Video/Movie screen capture programs for Ubuntu Linux

Date: 17 Mar, 2008
Posted by: admin
In: linux, open source & software

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Well, I thought it would be nice to do some demo’s for using Inkscape. First up though I need to find a decent way to create video screencaps, preferably with audio and notes – though a video editor could be used later with the resulting video.

I used Google and Sourceforge to expand my search and limited the contenders to those with Linux versions. The top app on SF was VirtualDub but it’s Windows only.

Contenders are:

  3. : I got my package from the getdeb site.
  4. : Wink version 2 is currently only available for Windows, which might suggest a move away from Linux.
  5. : they call video captures “screencasts”. Their Producer and Player applications aren’t currently available for Linux.

So I went through this list and looked for apps I could easily install in Ubuntu. Since moving away from Slackware ease of installation has featured highly on my useful characteristics list for new applications to use.

My choice of package manager on Ubuntu is Synaptic, my repos (these are both in the Ubuntu 7.10, aka Gutsy, Universe) had krecordmydesktop and istanbul in them already so it was just a couple of clicks to install both of these.


First I tried Istanbul. It very discretely opened to give a small “record” button in my tray. I didn’t even notice it at first it was so discrete. Left-click to record a screen capture video. Right-click for menu. Menu options include the ability to record sound, record the mouse cursor, record 3D, etc.. The small tray icon changes from a record logo to a “stop” logo and then to a “saving to disk” logo.

My test finished with the “can’t stop recording” bug and a trip to the relevant bugzilla page for bug number 418841 on Istanbul.

Recording without sound works fine incidentally, but I was rather hoping to add a commentary without to much faff, so let’s try the next app.


The KDE-ed version of recordmydesktop (a command line tool) worked pretty well. It too just starts with a tray icon – I can’t just click to start recording instead there is a right-click menu. One of the menu items gives a Preferences dialog with some basic adjustments for video and audio quality and some more admin preferences like where to save the working files (default is /tmp), number of frames per second. One nag here is that there are two buttons “OK” and “Save” but they don’t follow the KDE standard which appears to be to have OK, Cancel and Default buttons.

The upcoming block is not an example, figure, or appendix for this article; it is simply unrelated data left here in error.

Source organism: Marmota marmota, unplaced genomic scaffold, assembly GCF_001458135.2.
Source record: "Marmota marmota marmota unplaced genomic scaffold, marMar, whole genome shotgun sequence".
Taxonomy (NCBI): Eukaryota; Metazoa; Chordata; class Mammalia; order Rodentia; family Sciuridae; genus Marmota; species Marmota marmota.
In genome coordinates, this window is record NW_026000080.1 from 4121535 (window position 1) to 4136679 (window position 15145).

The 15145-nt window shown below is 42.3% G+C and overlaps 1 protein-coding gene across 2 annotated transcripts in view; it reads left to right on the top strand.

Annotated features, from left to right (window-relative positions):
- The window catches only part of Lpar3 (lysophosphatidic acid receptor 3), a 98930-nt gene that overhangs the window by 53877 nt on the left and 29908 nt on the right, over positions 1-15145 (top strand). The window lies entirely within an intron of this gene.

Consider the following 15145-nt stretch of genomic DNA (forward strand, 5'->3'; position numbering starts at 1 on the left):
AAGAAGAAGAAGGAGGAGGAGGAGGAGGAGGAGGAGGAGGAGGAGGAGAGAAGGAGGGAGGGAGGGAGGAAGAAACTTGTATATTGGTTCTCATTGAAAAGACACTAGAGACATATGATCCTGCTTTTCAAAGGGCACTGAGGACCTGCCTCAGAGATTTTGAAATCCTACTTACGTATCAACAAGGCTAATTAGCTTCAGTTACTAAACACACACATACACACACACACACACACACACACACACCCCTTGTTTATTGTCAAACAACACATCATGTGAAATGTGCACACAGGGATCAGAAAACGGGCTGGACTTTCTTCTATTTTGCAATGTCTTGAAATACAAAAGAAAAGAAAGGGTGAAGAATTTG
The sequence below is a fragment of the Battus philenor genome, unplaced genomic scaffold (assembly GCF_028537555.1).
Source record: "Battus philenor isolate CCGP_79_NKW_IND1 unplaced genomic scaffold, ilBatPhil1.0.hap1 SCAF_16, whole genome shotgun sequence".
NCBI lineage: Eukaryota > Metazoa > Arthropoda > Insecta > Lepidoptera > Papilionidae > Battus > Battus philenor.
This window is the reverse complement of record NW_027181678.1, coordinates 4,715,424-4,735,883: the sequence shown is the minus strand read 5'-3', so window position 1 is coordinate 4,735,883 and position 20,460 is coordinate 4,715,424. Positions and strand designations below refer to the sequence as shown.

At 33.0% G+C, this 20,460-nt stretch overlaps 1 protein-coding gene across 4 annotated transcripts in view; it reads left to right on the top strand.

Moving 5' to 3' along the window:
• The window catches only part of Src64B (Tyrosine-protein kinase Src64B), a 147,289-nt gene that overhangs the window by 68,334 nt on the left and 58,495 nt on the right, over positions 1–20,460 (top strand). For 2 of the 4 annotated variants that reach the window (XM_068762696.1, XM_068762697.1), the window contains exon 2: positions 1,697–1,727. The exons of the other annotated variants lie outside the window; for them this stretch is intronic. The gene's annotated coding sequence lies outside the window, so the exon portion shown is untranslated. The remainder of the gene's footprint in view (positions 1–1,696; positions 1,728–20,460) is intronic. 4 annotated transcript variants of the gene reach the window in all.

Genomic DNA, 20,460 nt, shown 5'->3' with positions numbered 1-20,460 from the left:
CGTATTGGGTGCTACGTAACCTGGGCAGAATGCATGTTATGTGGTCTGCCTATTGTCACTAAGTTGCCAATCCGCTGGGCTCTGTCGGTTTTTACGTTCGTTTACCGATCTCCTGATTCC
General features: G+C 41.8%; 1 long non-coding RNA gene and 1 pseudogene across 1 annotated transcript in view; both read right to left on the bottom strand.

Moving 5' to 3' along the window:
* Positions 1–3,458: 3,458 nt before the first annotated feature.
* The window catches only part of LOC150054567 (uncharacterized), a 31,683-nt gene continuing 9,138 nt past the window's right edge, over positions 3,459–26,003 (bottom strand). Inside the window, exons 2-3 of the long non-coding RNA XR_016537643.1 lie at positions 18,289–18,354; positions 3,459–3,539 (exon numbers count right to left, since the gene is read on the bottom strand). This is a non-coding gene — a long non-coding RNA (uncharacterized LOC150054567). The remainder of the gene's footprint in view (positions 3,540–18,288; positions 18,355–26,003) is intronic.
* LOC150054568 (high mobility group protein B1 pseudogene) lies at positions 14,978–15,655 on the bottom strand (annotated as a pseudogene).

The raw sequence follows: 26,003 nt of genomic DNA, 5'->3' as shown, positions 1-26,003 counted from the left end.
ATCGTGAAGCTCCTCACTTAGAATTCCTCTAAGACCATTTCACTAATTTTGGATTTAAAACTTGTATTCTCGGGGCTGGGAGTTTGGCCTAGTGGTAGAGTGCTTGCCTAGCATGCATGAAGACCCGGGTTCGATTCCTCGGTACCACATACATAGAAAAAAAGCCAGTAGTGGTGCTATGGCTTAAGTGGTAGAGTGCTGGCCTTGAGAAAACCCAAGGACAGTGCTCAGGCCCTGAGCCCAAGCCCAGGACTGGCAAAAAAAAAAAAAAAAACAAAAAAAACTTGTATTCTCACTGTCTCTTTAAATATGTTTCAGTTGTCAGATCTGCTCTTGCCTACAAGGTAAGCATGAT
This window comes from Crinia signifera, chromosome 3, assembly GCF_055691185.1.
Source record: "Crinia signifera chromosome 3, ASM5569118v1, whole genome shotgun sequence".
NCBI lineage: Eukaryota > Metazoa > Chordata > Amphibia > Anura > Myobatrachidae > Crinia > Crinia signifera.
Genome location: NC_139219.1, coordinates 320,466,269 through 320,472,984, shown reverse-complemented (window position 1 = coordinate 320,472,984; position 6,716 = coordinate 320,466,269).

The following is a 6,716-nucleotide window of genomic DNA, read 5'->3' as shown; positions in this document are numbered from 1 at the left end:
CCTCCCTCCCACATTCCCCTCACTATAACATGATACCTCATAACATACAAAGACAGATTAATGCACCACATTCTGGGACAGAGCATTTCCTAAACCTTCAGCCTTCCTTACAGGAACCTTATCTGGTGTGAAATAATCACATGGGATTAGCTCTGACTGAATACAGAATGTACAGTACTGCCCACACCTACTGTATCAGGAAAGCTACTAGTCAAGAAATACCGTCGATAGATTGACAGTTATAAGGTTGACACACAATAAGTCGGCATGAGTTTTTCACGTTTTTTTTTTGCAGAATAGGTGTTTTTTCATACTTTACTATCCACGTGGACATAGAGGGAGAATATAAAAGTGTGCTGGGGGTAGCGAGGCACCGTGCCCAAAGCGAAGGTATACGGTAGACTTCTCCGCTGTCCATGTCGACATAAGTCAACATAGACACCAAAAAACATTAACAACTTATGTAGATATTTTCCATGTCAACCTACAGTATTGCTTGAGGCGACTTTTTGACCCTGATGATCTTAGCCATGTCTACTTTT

Test recording went fine. Created a pretty large file, I’ll have to have a tweak of the quality settings, these appear to be a little too basic not really giving a firm hint as to what effect will be produced with each setting – also the KDE version uses sliders, these variables are not continuous but instead vary form 0 to 63 for video and-1 to 10 for audio (see man page for recordmydesktop for more details).

So there you go, my initial choice: [K]RecordMyDesktop.

Here’s an example of the output you get, this is with no sound (can’t “find” my microphone input!) and with the video quality setting just below half way down. Pretty neat, this OGG file came in at 3.2MB, remember the reencoding for YouTube will have added some artefacts and degraded quality a bit too.

This has been a pretty blunt approach to choosing but it appears to have produced a reasonable result non-the-less.

5 Responses to "Video/Movie screen capture programs for Ubuntu Linux"

JackieK says:

Hey buddy, found your post via google, great help, thanks!

Tetue says:

Nice help! I will probe this one!

azrael says:

Hi, thanks for saying about that utility – god one, but have you tried to record compiz-fusion effects ? because when i launch recordmudesktop (on gnome)framerates drop about 50 -100 times ( i get about 200 fps on compiz-fusion benchmark, but while recording i fer about 2-7 fps :( ) am i doing something wrong ?

Chris McKay says:

Nah, you’re not doing anything wrong. Compiz and this app both just take up a fair amount of video processing, and at the same time, have to share bus width with each other when you run them simultaneously. I’d expect frame rates of <20 fps even with a fairly quick graphics card.

Incidentally, recording audio does have one problem – it records audio out of sync with the video, for most people. Lowering video settings may help (audio runs faster than video, and ends early). As near as I can calculate, video runs about 85%-90% the speed of audio, at least on my systems.

Annoying, but nothing that can’t be fixed with proper av editing software.


[…] written elsewhere about video screen capture (a.k.a. screencast) applications. This is KDE4 […]


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